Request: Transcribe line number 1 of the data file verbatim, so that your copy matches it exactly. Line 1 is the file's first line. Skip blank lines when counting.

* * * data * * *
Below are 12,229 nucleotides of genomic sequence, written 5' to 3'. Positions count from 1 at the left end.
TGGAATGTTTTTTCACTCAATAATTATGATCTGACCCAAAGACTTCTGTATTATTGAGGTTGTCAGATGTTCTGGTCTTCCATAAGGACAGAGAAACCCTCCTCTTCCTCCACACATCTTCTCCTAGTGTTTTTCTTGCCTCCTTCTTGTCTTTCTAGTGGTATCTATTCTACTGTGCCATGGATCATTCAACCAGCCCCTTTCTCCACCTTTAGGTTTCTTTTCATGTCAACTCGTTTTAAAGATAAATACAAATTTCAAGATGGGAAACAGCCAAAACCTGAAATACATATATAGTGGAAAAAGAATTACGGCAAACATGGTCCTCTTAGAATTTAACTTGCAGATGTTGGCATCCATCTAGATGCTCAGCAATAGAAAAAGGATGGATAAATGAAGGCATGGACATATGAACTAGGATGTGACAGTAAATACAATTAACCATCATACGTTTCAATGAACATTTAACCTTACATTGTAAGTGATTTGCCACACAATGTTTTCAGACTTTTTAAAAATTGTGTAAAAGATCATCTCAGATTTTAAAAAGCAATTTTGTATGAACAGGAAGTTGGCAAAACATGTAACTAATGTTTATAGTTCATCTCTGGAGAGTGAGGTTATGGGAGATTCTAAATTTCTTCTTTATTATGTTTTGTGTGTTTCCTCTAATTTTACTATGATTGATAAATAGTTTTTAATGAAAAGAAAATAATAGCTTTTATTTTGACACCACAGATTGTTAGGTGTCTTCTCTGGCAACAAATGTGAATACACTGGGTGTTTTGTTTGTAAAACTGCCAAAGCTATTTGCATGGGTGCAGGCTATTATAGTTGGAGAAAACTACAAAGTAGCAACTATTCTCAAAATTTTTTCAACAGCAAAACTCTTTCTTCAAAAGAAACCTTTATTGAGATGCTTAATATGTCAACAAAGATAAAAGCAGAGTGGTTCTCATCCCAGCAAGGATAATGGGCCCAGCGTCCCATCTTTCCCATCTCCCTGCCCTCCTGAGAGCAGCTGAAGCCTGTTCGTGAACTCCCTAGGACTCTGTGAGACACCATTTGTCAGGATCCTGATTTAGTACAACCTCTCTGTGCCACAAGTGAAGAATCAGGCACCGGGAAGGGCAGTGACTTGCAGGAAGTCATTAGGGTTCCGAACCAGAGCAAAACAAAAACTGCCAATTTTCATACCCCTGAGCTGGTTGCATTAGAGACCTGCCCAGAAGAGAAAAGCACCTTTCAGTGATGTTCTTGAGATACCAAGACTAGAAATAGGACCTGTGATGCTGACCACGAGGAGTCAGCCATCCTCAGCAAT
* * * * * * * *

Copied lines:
Below are 12,229 nucleotides of genomic sequence, written 5' to 3'. Positions count from 1 at the left end.